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The Honolulu Advertiser
Posted on: Saturday, May 22, 2010

International Market Place may get new look under partnership

By Andrew Gomes
Advertiser Staff Writer

Hawaii news photo - The Honolulu Advertiser

The landmark bazaar in Waikīkī is aging, and its owner is considering ways to update or replace it.

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Hawaii news photo - The Honolulu Advertiser
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The owner of the International Market Place, Queen Emma Land Co., has selected two partners to pursue redevelopment of the popular but dated retail bazaar in Waikīkī.

Queen Emma Land agreed to work with major shopping center developer Taubman Centers Inc. and real estate finance firm CoastWood Capital Group LLC to explore the feasibility of redeveloping the site and an adjacent site totaling about 4.5 acres in the heart of Waikīkī.

The agreement is nonbinding, which allows Taubman and CoastWood to back out for any reason. Taubman said it will conduct a comprehensive evaluation of the feasibility of redeveloping the site before moving forward.

"Right now it's very preliminary," said Queen Emma Land spokesman Steve Uyeno.

The tentative partnership comes nearly two years after Queen Emma Land announced it would seek bids from developers to lease and redevelop much of its land in the area. At that time available property included the marketplace, the Waikīkī Town Center, Perry's Smorgy restaurant, the Food Pantry and the Miramar Hotel.

Taubman's development agreement involves only the marketplace and the connected Waikīkī Town Center fronting Kūhiō Avenue.

An earlier effort by Queen Emma Land launched in 2003 called for razing and rebuilding the aging landmark marketplace in a style similar to the original at an estimated cost of $100 million to $150 million.

But that plan, which would have been carried out by the landowner, was canceled in 2005 over concerns about risk.

Queen Emma Land is the nonprofit, income-producing affiliate of The Queen's Health Systems, which runs The Queen's Medical Center.

Taubman is a Michigan-based company that develops and manages regional and super-regional shopping centers. The firm owns or leases 26 properties in the United States, including the recently opened luxury retail complex Crystals at CityCenter in Las Vegas.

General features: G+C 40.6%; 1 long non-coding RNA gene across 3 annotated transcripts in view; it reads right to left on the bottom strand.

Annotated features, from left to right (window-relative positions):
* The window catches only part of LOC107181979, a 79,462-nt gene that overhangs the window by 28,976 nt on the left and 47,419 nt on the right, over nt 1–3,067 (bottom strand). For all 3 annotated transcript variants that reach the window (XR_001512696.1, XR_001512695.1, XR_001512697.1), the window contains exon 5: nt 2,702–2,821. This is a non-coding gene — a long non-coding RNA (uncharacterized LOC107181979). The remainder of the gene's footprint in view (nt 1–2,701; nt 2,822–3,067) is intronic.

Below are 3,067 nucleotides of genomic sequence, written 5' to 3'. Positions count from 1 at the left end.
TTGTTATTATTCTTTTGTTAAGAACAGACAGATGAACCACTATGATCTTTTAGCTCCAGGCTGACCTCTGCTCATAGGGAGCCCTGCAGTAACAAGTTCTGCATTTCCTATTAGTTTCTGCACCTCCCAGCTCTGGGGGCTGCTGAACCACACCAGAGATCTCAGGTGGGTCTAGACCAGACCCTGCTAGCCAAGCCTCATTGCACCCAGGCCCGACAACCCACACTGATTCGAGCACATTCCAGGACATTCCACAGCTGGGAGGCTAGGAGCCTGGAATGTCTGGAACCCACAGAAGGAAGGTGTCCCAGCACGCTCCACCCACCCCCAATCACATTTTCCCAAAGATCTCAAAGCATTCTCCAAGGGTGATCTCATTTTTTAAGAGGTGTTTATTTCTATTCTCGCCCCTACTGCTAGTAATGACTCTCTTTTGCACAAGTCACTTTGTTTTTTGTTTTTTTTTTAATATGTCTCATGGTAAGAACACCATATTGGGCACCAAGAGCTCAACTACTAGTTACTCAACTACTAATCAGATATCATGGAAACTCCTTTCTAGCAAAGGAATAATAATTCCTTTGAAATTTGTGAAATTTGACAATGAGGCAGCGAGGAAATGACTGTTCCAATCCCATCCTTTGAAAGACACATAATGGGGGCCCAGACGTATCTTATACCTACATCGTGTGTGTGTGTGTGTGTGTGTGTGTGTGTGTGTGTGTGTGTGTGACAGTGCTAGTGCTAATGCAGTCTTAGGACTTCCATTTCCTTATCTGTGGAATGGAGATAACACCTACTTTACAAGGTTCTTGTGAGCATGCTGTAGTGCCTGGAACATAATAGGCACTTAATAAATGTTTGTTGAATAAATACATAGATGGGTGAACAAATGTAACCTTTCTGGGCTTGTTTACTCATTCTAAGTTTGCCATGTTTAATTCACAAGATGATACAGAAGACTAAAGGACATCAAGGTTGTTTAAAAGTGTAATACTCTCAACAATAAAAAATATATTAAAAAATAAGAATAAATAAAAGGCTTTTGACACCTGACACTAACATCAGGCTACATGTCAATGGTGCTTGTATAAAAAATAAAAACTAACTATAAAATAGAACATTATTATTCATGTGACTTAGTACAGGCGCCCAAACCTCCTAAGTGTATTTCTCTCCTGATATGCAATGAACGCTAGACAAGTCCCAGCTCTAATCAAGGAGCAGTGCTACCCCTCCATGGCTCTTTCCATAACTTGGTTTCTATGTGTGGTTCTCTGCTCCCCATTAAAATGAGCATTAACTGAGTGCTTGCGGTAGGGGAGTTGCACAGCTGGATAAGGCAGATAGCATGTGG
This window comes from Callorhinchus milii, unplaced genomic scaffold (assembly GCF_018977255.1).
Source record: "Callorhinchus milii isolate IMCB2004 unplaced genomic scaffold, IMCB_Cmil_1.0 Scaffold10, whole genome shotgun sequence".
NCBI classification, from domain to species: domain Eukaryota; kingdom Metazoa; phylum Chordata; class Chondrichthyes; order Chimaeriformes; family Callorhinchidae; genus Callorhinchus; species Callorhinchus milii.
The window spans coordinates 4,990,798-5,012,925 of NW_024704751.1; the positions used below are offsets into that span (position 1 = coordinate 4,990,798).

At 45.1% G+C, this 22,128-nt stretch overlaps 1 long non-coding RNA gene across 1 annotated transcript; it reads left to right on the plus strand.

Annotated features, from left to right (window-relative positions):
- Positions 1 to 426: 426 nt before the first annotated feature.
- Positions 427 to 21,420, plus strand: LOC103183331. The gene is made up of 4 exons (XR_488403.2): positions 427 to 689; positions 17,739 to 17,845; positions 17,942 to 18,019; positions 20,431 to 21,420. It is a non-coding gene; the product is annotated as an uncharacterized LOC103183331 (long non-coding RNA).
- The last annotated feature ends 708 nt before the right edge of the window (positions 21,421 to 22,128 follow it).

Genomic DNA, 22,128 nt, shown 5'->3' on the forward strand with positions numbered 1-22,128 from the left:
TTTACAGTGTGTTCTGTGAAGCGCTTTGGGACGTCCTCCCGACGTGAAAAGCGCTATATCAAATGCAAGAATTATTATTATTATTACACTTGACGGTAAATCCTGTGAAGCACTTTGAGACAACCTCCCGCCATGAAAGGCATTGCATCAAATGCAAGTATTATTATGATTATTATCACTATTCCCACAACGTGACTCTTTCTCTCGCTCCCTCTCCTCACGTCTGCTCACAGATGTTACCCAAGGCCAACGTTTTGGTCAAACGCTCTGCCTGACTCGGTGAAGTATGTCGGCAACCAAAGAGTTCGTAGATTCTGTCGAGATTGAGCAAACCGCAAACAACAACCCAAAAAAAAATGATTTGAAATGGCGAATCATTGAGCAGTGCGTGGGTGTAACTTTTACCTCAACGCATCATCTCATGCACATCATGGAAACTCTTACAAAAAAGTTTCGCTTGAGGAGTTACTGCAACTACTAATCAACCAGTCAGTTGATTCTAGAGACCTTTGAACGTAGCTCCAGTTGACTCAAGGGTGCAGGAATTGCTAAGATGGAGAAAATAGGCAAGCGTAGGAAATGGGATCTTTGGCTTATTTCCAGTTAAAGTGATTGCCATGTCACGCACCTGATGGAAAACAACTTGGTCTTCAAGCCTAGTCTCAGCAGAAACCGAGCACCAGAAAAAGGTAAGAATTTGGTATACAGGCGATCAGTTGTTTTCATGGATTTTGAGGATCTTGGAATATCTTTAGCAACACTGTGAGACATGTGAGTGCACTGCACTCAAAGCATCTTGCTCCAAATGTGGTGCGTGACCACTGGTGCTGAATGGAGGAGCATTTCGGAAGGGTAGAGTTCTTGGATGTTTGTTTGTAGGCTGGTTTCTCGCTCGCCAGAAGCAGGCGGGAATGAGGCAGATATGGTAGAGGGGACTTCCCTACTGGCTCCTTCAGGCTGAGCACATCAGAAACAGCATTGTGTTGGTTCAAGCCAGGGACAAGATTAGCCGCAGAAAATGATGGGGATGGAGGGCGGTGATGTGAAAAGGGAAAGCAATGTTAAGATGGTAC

CoastWood is a San Francisco-based real estate investment firm that has had stakes in several Hawai'i projects, including Maui's largest shopping mall, Queen Ka'ahumanu Center.

The International Market Place was developed in 1957 by Paul Trousdale, Clint Murchinson Jr. and Donn E.R.G. Beach on land leased from what was then Queen's Hospital. The complex has roughly 200 tenants.

Queen's acquired the leased-fee interest in 1998 following a dispute over lease rent, and since then has been contemplating redevelopment because of extensive termite damage and growing competition from new or revitalized retail projects, including Waikiki Beach Walk and the Royal Hawaiian Center.

Under the development agreement, Taubman would lease the site and be in charge of determining what the Waikīkī redevelopment project would involve.

Existing zoning allows the retail properties to be developed up to 260 feet and include retail and residential use.

Hotel use would require a zoning change.

In a statement, Taubman said the vision is to revitalize the area with retail and dining opportunities for tourists and residents that will complement the surrounding area while reflecting a Hawaiian sense of place.

"We are honored to have been selected by Queen Emma Land Co. to explore redevelopment of the International Market Place, a retail shopping destination with a long history in Hawai'i," Stephen Kieras, Taubman's senior vice president of development, said in a statement.